I confess to finding this appealing. I’ve not driven a 500, so I don’t know how well I’d like their dynamics, but this is right-sized for me: small, but big enough to put a bike in the back if I don’t want to use a roof rack, rear seat big enough to not punish whoever sits back there, good mileage, light by porky modern standards, probably good to drive, would have a big (little?) brother in the garage next to my old Spider.

  • avatar
    Volt 230

    The not so mini Mini is not very attractive either, I saw one from behind and it looked like an overfed English Bulldog.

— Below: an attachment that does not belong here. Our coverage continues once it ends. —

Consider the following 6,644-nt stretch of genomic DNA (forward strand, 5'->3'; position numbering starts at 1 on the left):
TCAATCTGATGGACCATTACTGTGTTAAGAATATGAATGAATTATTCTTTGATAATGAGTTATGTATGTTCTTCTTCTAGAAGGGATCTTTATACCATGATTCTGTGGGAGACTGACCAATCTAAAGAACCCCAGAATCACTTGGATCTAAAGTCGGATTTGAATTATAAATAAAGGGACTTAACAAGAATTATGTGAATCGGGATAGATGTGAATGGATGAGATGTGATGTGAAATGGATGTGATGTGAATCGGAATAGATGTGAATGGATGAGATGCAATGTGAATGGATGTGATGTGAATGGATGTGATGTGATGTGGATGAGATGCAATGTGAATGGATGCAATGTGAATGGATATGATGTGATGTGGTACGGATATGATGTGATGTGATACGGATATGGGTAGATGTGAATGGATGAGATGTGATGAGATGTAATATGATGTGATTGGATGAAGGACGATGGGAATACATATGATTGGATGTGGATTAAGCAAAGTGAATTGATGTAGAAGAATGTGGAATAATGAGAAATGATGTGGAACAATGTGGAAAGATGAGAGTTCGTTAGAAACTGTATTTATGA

• avatar
    bumpy ii

    I wouldn’t count on the full Abarth engine; probably gets the regular turbo instead.

  • avatar

    THAT Chevrolet badge is the version which should go on the new SS.

    • 0 avatar

      It’s elegant, but too small for today’s badge wars. Have you seen recent VW badges? We’re in the ‘mine is bigger than yours’ era. Just wait. Eventually, the entire grille will be a Chevy bowtie shape.

    • 0 avatar
      Roberto Esponja

      Yeah, that silhoutte badge was the best badge Chevy has had in recent years. Someone should send a memo to GM letting them know that gold badges went out of style, oh, around 1995. But, I doubt it’ll be read.

      • 0 avatar

        My favorite gold badged items are the 95-97 Town Cars, and the same vintage Pathfinders. The Pathfinder is particularly offensive with gold badges. That’s what the QX4 was for (which I really like to this day).

      • 0 avatar